15 December, 2001
Mahwah, NJ - The Oklahoma City twister of 1999 was one of the most powerful tornadoes ever recorded. As it cut a mile wide swath through the city, causing over $1 billion in damage, it smashed Tammy Herzog's home into a pile of shattered lumber. She and her husband thought they had lost everything, including Tammy's Memory Craft 9000 computerized sewing machine. But the MC 9000 was recovered from the wreckage. And, amazingly, after being cleaned up, was creating intricate computerized embroidery as if nothing had happened.
Herzog assumed that her machine had been smashed into pieces like everything else in the house, and if that hadn't ruined it, then the 48 hours of torrential rain following the twister would have done the job. As Herzog's friends were helping her salvage what was left of her house, one of them called out, "Hey, Tammy, we found your sewing machine."
It had been knocked to the ground and buried under five feet of mud. Itwas so thoroughly soaked that water gushed from the case when it was first picked up. But it was in one piece, missing only the accessory tray and a small hatch door. Figuring that it was ruined, Herzog put it into storage with the rest of her family's damaged belongings and bought a new Memory Craft 9000. A few weeks later, Herzog took her "ruined" machine in to a sewing dealer to see if it could be used for parts. To Herzog's surprise, after being cleaned and serviced, it was in perfect order. She took it to her Janome sewing machine dealer to see if she could sell it.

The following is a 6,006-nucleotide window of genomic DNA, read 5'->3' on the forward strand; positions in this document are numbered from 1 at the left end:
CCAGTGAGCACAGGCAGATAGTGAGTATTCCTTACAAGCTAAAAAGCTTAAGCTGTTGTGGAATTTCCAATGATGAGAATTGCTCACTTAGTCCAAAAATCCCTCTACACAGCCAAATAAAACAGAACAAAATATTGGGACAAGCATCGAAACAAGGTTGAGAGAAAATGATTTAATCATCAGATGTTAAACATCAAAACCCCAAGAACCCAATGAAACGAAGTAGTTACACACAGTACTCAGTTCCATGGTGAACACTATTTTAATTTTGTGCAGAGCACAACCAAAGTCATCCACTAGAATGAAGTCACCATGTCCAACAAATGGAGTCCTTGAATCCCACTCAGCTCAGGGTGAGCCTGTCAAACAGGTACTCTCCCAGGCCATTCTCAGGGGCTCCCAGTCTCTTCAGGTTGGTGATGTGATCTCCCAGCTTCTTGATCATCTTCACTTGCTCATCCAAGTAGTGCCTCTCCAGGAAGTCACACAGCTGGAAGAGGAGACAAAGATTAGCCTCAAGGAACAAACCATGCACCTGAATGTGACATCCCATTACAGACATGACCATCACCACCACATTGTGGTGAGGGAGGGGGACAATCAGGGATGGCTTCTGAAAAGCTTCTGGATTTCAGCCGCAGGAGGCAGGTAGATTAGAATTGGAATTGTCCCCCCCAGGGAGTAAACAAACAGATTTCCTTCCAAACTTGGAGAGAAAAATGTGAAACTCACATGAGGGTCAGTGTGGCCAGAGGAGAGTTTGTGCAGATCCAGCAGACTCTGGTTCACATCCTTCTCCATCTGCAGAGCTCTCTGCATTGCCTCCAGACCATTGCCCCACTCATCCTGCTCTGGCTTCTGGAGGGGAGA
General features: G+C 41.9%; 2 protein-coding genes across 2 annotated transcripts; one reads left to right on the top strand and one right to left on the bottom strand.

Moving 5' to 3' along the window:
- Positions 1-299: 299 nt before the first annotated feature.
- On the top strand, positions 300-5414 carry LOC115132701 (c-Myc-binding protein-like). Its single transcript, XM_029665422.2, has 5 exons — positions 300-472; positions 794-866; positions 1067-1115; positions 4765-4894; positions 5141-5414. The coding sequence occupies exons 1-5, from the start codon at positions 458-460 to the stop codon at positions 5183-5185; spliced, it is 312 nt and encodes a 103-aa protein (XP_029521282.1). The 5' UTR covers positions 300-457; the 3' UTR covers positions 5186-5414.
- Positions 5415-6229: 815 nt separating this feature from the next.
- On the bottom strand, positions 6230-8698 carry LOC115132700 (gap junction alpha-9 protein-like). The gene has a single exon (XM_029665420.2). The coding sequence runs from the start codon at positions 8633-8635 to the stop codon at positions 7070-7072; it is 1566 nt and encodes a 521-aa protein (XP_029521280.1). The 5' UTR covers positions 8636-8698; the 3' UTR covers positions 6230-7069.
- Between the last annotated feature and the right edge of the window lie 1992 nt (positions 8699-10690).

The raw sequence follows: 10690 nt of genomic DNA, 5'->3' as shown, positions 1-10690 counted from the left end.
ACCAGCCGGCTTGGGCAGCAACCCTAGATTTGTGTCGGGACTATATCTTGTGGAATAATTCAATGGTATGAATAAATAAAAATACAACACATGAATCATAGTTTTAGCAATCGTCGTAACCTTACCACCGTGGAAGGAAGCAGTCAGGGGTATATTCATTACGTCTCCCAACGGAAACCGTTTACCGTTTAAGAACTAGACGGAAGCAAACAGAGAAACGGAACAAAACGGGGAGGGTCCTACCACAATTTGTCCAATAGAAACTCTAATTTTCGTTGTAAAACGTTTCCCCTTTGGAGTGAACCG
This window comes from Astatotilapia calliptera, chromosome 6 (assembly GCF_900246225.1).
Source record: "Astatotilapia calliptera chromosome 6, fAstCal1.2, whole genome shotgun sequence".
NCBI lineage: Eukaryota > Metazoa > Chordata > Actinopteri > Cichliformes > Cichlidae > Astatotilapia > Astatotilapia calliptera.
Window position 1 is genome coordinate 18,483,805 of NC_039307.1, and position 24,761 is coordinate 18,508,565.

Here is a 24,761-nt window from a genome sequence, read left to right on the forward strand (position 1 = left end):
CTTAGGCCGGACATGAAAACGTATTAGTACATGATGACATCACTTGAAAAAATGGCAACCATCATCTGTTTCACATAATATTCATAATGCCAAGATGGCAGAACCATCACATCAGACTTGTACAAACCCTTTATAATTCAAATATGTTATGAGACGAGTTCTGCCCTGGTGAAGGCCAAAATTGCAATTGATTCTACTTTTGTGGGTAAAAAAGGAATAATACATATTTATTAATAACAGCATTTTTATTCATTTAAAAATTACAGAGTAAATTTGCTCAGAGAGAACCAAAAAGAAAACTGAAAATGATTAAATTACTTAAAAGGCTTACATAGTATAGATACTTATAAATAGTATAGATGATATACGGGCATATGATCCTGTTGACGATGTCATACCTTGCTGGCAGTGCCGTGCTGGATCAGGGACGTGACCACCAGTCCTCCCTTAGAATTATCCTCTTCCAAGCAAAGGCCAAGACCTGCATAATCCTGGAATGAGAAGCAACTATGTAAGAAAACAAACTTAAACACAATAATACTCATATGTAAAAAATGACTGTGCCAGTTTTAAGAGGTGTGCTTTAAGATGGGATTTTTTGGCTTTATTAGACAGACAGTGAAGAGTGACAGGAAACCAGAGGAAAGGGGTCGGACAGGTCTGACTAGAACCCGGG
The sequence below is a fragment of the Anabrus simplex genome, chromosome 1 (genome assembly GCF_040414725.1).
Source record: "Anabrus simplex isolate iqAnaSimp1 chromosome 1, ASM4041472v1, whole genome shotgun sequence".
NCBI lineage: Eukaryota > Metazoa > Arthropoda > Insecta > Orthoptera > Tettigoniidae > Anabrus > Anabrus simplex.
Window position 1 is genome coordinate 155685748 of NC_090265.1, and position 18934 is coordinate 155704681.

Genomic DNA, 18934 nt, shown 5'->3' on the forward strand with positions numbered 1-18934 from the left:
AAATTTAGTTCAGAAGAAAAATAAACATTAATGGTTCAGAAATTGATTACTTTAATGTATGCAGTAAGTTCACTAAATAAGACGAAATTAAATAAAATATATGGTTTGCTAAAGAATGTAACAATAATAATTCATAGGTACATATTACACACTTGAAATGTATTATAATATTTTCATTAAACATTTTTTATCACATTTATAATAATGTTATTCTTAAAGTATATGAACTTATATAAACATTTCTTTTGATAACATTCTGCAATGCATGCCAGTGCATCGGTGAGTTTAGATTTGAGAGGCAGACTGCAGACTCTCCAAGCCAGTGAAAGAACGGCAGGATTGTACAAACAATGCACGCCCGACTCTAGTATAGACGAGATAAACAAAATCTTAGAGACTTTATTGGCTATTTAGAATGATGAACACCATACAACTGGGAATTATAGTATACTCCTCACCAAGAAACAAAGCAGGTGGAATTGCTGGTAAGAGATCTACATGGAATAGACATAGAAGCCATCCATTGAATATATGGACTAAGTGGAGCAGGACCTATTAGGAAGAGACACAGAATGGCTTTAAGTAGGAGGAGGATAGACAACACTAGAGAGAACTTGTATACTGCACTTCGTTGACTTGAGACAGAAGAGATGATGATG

Carol Vines owner of Fit To Sew, the store where Herzog purchased her second MC9000, tested the Tornado machine thoroughly.
"I took it home and ran it for hours. And then we used it in sewing classes where it was run all day long. It worked perfectly. The stitch quality was as excellent as you'd expect from a Janome." Vines added that the only unusual thing about the machine was the fine grit that would sprinkle down from the case as the sewing vibration worked it loose.
Regena Janssen, Merchandise Supervisor for Janome America, says the company was thrilled to hear how well the precision machine held up.
"We don't test our machines to see if they're tornado-proof," says Janssen. "And we certainly don't recommend getting them wet. But we do build them to last." She added that Janome recommends treating a sewing machine with the same care you would a computer.
Janome America, Inc. (formerly The New Home Sewing Machine Company) was the first to introduce programmable computerized sewing machines for household use. Janome machines, which can be seen at www.janome.com, are recognized throughout the industry for ease-of-use and unsurpassed stitch quality.